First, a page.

• Companies that managed their cultures well over an eleven-year period saw revenue growth four times higher than those that did not, and net income increases of 756% versus 1% (Kotter & Heskett, 1992).
  • Customer satisfaction and loyalty: Gillespie, et al (2008) found that organizational culture has a strong correlation with customer satisfaction and loyalty
  • Flamholtz (2001) found that business units adhering to a company’s preferred culture had greater profitability (as measured by EBIT), than units that did not.

Can Culture Be Managed? How?

Several authors have published good guides for culture management. Here are three I recommend: Roger Connors and Tom Smith (2012), Change the Culture, Change the Game, Jon Katzenbach, Ashley Harshak, et al (2012), Don’t Blame Your Culture; and Eric Flamholtz and Yvonne Randle (2011), Corporate Culture: The Ultimate Strategic Asset.

To get started, the steps I will suggest you take:

  1. Take Stock: What is the current state of your organization’s culture – the words, actions and beliefs that are most prevalent in day to day actions? How are these impacting customers, employees and business results? You could interview or survey to try to get a sense of these, but I find a much stronger approach is to bring together a cross-section of your stakeholders (including) customers to engage in some straight talk about their impressions.
  2. Define: Set the preferred direction for the culture. Identify the few key things most needed or desired from the culture to support the business, going forward. E.g., what is the desired orientation to customers, to employees, to performance and accountability, to innovation, etc. These should build directly from your company’s mission and core values. (If you are using a group meeting for the prior step, this can be a second topic for discussion.)
  3. Design: Seek to discover people and actions that can help catalyze or reinforce the desired changes. Katzenbach and Harshak suggest that you seek to engage four types of people in this work: pride builders, role models, networkers and early adopters. Work with them to design a simple, meaningful plan to start making the changes needed to tune up (or transform) your culture. It’s okay to begin with just one or a few items and see how well they work.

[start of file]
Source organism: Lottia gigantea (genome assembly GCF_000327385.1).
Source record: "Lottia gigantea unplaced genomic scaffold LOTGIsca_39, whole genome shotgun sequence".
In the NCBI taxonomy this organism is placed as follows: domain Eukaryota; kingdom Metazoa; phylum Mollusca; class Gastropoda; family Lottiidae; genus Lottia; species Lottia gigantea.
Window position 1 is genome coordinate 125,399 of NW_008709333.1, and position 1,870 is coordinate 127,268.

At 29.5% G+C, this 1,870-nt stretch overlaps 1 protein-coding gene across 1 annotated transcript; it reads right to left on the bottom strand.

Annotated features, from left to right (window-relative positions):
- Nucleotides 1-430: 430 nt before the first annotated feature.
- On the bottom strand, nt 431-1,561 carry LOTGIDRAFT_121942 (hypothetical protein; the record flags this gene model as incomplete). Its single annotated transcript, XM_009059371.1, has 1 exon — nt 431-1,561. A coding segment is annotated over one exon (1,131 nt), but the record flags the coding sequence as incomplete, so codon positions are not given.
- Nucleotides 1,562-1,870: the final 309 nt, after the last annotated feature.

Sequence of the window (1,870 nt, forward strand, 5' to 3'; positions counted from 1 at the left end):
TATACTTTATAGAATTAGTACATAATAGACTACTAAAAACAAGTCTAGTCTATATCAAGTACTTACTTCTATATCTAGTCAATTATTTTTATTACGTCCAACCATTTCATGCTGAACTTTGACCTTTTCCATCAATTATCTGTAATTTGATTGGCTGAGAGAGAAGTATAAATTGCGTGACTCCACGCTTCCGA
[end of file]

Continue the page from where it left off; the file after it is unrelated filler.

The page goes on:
4. Deploy: Put the plan into action. You may find that some desired changes are already happening somewhere in the company. Recognize and support these, wherever they are working. Where you don’t see anything relevant happening, drive new actions by incentivizing them in some manner.
  5. Keep Score: Regularly monitor your culture-building and -reinforcing activities in play to assess cumulative impact. Lend additional support and recognition to sustain momentum. Learn from both successes and failures. Repeat steps 1 and 2 every year or two.

Please contact me if you have any comments on the content of this post or would like to learn more about managing organizational culture.


Connors, Roger and Smith, Tom. 2012, Change the Culture, Change the Game. Portfolio

Denison, Daniel, 1990, Corporate Culture and Organizational Effectiveness. Wiley.

Flamholtz, Eric, 2001, Corporate Culture and the Bottom Line. European Management Journal, 19(3): 268-275.

Flamholtz, Eric and Randle, Yvonne, 2011, Corporate Culture: The Ultimate Strategic Asset. Stanford Business Books